Monday, January 23, 2017

Core Post: Week 3

In Newcomb and Hirsch’s essay on “Television as a Cultural Form” and Todd Gitlin’s piece on the hegemonic ideology of TV, the authors take opposing stances regarding the possibility of meaningful dissent and debate on television. For Newcomb and Hirsch, (network) TV provides a public forum in which popular issues are staged, examined, and debated, reflecting the pluralism of American politics. In contrast, Gitlin believes that TV entrenches hegemony by assimilating opposition into the dominant ideology. Newcomb and Hirsch argue against the conventional ways that we derive meanings from texts in which a narrative imparts some moral lesson. Rather, they contend that “the rhetoric of television drama is a rhetoric of discussion” (566), so the very fact that ideological problems are raised and discussed matters more than whatever position a narrative's conclusion may be taken to endorse. This is an optimistic argument that I want to be convinced by. However, I am unable to look past what I see as the sit-com format’s inherent conservatism. No matter how virulently issues are debated, the narrative restores the status quo—the situation. Dissent is always aberrant and ultimately quelled. While the sit-com’s situation may slowly transform over time, as Newcomb and Hirsch insist it does, this is precisely how hegemony works under liberal capitalism. As Gitlin explains, it “changes in order to remain hegemonic” by domesticating opposition (263). So while I love Parks and Rec, it delivers, as Hendershot admits, a fundamentally centrist message (211). Its utopianism towards compassionate debate and liberal-pluralist coexistence rings as desirable today, in an era immobilized by polarized politics. However, the progress enabled by such a model occurs at the same rate as the sit-com situation’s development, which is hardly sufficient for those demanding substantive change.
Perhaps a more optimistic take on this problem can be found in the relationship between representation and reality. Gitlin suggests that these televisual worlds are “not so much fictional as fake” (262). Like the cinematic musical, they offer nonviable and utopian solutions to actual social problems. This process is fake and not fictional because it reproduces the palliative logic that, in actuality, is mobilized in response to many problems. Newcomb and Hirsch make a similar observation regarding M*A*S*H, noting that “we remain trapped, like American culture in its historical reality, within a dream and the rhetoric of peace and with a bitter experience that denies them” (567). This common ground indicates that while TV may not be capable of sustaining radical critique, it can accentuate the ideological paradoxes that structure life under neoliberal capitalism. In this sense, it also suggests that the sit-com may be a surprisingly realist form.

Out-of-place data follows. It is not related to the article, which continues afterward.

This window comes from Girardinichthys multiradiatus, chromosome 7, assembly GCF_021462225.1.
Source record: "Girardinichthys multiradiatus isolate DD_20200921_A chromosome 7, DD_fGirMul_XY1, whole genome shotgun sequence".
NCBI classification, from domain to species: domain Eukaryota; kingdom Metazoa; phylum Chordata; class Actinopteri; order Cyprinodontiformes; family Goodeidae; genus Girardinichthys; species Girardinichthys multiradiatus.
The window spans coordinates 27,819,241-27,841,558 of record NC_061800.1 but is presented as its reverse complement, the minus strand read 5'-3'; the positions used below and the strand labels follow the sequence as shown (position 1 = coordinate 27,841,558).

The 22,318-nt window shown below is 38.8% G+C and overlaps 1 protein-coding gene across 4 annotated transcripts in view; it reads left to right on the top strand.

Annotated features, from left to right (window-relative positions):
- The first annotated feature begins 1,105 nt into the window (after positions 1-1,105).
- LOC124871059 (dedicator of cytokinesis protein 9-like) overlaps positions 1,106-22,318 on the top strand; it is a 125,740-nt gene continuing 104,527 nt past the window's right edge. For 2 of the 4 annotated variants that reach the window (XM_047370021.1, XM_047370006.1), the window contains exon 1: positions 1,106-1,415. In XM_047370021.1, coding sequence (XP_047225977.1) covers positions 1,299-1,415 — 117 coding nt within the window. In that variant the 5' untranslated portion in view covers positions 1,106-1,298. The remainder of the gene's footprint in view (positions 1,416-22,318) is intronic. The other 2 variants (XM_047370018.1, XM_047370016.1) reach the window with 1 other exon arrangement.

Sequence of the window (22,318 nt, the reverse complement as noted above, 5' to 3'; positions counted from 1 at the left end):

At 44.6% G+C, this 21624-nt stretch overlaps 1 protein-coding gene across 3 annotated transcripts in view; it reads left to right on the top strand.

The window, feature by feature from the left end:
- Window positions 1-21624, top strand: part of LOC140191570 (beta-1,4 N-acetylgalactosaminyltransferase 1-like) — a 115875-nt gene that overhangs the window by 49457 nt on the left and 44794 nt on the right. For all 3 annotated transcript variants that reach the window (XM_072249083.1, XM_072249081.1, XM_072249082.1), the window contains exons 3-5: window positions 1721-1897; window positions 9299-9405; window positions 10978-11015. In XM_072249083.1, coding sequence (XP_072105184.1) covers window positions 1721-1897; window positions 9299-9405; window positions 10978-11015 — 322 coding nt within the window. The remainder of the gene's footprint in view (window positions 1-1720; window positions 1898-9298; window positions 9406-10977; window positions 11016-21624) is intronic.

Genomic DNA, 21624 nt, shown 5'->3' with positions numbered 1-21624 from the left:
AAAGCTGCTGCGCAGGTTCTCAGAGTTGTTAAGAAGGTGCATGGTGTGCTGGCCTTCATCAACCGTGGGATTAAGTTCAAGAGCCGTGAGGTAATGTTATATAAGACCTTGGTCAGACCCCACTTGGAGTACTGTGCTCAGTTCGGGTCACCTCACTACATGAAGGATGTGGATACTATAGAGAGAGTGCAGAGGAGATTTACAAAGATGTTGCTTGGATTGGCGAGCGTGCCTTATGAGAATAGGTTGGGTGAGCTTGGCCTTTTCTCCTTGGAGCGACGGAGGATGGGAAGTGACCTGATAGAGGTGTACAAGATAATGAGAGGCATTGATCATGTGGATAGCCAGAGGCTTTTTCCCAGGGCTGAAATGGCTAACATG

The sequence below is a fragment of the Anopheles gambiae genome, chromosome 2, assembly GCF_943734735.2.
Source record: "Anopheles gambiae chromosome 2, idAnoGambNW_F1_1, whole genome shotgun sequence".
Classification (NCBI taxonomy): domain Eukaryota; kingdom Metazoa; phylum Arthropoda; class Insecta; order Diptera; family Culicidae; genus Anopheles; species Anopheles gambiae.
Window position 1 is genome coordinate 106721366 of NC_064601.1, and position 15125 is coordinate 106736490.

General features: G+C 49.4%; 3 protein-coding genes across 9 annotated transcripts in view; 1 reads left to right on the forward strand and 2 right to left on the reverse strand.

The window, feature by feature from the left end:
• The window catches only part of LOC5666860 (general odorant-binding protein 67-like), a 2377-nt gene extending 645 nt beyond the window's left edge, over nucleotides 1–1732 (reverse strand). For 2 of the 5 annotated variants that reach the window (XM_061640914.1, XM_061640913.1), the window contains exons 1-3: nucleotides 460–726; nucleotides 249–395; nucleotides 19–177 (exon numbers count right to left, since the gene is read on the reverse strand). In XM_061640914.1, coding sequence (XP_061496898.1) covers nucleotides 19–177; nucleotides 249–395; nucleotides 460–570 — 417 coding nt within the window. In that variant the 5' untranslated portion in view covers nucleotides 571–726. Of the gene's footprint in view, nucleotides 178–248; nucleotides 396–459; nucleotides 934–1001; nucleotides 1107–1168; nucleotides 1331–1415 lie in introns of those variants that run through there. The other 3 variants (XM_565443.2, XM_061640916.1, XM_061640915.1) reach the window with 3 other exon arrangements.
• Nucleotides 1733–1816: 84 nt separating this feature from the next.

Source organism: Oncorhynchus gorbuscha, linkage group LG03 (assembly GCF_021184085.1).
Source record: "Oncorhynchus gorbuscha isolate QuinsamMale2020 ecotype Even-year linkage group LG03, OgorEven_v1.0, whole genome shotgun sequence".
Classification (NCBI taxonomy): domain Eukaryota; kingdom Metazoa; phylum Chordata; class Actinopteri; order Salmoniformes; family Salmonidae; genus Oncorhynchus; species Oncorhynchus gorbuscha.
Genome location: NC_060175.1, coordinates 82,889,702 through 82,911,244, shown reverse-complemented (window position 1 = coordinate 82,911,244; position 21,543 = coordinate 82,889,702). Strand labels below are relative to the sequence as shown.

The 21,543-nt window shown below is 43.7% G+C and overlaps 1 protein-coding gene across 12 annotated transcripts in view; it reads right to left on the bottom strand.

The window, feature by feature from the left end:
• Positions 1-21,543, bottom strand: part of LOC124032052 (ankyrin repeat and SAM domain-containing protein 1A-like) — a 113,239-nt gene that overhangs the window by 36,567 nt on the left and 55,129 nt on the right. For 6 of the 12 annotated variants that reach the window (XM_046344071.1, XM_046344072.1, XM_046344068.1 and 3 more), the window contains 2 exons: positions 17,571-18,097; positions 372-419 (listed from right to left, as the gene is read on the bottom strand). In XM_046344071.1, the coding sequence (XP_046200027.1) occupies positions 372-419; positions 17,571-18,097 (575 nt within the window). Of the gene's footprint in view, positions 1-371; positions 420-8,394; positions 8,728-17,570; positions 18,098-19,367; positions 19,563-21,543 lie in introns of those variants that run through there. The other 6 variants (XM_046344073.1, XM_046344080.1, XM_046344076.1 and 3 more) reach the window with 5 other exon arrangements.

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  2. Parks and Recreation tried to assuage the needs of multiple viewers by providing characters like Leslie Knope and Ron Swanson. There something to note about content that tries to address everyone, yet through this tactic, the content becomes diluted. Like Sasha said, the program is “hardly sufficient for those demanding substantive change[s]”. Hendershot addresses this by stating “viewers tend to gravitate to content that matches their preexisting interests” (206). If the tv spectator wants something that is edgier or more radical, they will find it. Hendershots article also explains how Parks and Recreation added characters specifically from the alt-right and left groups like Marcia Langman. This is a function of comedy to find humor in incongruity and superiority ( a la Freud’s Theories of Comedy). In the safe space of comedy, acknowledgment to issues will be made. The key word here is safe.

  3. Structurally, Parks and Rec is more serialised than it is episodic, and less of a sitcom, more of "mockumentary” style. It maintains saccharine optimism throughout, however, this is radically different from its first season. Rather than being "a retort to the Right by insisting that government is a positive force that provides necessary, basic services” (Hendershot, 206) - the first season of Parks and Rec seemed to be a grim reality of the ineptitude of government. The producers responded to the criticism it received for its dead-pan, bleak sense of humour, and when season 2 comes around we are faced with an entirely new show. Similarly, it reinvents itself in the last season - it situates itself half a decade into the future, the convivial relationship between Leslie and Ron is ruptured, and they aggrandise this by giving in to their polarising political views (which, previously, they were able to gloss over). In comparison to All in the Family, Parks and Rec is like a nuanced, detailed, ever-evolving story. All in the Family is relentlessly unchanging between episodes - Archie Bunker lives up to his name, a man so rooted and entrenched in his views, that even after 200 episodes across 8 years, he is stuck in his Groundhog Day mentality - to maintain the status quo. Ultimately, the fact that Parks and Rec underwent this face-lift isn’t exactly political, but it does reveal itself to be less of the “sitcom” format that the articles discuss.